Diary Of A Busker Day 390 Saturday June 22nd Winchester High Street (1. The Butter Cross, Time: 2:10-3:20pm, 2. Opposite Vodafone, Time: 4-5:54pm).
Another landmark day. I am brave enough to set up IN FRONT OF THE BUTTER CROSS, thereby following in the footsteps of such illustrious performers as: Demelza Stafford, Rockin’ Rob, Young Sam, not to mention Winchester legend Frank Williams. Yes, a truly momentous and humbling experience. And I’m rather surprised not to feel too self-conscious. The only time I do is when someone or a bunch of people take a picture of the monument behind me. I’m aware of them tilting the camera up, to get the whole thing in, along with some of me – my head at least. I’ll probably be in more photos than in my whole life up till now, which freaks me out a bit. Still, an occupational hazard, I suppose: if you park yourself in front of a popular, historic monument for over an hour.
The only other thing that concerns me – another occupational hazard, I fear – is a bunch of kids amassing on the steps right behind me. There’s always loads of them running, sitting, falling about here. I think they might start throwing things or dropping things on my head, but this doesn’t happen as hardly anyone sits there today, apart from three girls who sat there after contributing, but they behaved.
I tried out my new one, Londonderry Air, or popularly known as Danny Boy. I’ve only got the 1st verse and bridge worked out…not quite worked out. I abandoned it after a few wrong notes. I even apologised to a couple of people nearby – ‘I need to sort that out a bit, sorry!’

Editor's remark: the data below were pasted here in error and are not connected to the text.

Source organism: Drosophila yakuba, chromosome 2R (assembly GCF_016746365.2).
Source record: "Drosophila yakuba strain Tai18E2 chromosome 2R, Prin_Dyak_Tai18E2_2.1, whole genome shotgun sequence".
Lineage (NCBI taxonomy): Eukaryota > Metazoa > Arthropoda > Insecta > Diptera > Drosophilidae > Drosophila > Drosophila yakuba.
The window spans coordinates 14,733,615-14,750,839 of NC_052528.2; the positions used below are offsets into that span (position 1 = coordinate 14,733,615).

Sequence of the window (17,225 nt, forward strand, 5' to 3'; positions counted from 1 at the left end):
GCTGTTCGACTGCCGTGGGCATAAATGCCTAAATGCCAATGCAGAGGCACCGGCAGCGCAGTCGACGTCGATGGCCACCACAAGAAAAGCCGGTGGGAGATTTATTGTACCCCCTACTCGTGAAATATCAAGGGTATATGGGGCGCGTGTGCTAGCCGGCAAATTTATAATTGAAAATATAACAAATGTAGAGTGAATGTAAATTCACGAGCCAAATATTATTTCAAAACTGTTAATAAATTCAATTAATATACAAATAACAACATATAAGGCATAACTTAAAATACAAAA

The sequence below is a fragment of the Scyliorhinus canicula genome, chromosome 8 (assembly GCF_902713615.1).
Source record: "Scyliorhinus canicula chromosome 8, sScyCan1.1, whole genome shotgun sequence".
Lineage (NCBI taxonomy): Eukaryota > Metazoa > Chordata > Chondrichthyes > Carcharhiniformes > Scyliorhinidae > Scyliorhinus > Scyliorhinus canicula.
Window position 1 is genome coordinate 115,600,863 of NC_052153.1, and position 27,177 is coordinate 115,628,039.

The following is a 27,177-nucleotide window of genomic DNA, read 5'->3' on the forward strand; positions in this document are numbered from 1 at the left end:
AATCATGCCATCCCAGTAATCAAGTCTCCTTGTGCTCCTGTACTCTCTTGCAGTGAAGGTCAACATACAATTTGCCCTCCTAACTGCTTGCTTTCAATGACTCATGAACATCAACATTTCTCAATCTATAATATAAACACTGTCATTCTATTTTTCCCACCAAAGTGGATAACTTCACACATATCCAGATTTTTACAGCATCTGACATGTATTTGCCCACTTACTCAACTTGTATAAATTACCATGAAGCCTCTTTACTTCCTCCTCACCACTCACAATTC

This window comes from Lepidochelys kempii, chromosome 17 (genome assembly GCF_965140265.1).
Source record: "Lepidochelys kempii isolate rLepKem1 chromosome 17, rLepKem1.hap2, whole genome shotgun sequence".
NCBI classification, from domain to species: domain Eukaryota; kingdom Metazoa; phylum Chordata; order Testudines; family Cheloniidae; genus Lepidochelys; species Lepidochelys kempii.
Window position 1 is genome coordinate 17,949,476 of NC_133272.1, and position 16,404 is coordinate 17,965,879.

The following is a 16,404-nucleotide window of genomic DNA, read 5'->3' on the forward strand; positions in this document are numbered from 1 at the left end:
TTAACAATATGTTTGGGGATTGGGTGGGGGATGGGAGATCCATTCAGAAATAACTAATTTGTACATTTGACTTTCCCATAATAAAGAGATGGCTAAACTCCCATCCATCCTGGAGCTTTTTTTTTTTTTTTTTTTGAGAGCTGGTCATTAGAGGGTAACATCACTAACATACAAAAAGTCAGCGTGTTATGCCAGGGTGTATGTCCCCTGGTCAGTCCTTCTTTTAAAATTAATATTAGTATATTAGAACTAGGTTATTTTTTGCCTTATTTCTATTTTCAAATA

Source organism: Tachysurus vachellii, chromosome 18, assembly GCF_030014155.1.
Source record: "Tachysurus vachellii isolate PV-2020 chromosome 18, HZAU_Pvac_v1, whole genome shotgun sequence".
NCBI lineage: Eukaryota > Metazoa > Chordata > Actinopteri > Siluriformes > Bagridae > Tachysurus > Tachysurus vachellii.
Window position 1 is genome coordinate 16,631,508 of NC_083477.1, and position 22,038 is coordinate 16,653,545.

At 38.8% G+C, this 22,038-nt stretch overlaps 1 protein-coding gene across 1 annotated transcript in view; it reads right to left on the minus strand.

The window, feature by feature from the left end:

But, a bit later, I ‘earned’ a £5 note from a lady – the 1st of two such items today. The 2nd was from a couple of ladies, as I was setting up for the 2nd set down the road. ‘We were up there (The Butter Cross) and we looked around and you were gone’. I was gone because it had started to rain. Also, I explained it takes me less than a minute to pack up, so if someone takes more than 40 seconds to ‘look around’, I’ll be gone. In fact, there are still some drops of water on the guitar, which they notice. I say ‘It can take a bit of water…like me’.
A couple of mild annoyances: Mick drops by as I’m doing Jesu, and he’s clearly scrutinizing something – he leans in and narrows his eyes. He does this a lot. Anyway, before he says anything, I tell him it’s Leo Kottke’s arrangement. He says he’s never heard of him, then he says ‘Well, it’s wrong’, which really REALLY p***** me right off, which must have registered because he then says ‘Or maybe I shouldn’t have said that’. I say ‘No you shouldn’t, Mick’. I must have been annoyed or I wouldn’t have said that! Bloody cheeky, polo-necked jumpered, 70 year old, ex-cruise musician. Here I go again, thinking about amending my bucket sign: MUSICIANS – ESPECIALLY POLO NECK JUMPERED, OLD EX-CRUISE MUSICIANS, PLEASE NO SMART-ARSE COMMENTS ABOUT ANY ARRANGEMENTS. ESPECIALLY JESU, JOY OF MAN’S DESIRING. TALK TO LEO KOTTKE
The other annoying moment was when three young blokes stand in front and then two of them move around me, dancing for a couple of minutes. I want to tell them to get lost but humour them instead, then they just walk off, not one contribution. That sort of thing makes my blood boil…I think I might have to see the doctor about it.
I finish by making a CD sale, to Matt, a bearded art student, albeit at an end-of-the-day reduced price of £8, as he can’t afford the tenner. He tells me about his degree show which is on tomorrow at the college, not far from here. I say maybe I’ll come along, if I’m out here in the afternoon.
A good day – double the usual hourly amount, possibly due to having the whole street to myself, apart from early on when Boring Jazz Girl was around, near the coffee shops, of which there are now two. There’s a new one where Clinton Cards used to be. Sign of the times, I reckon.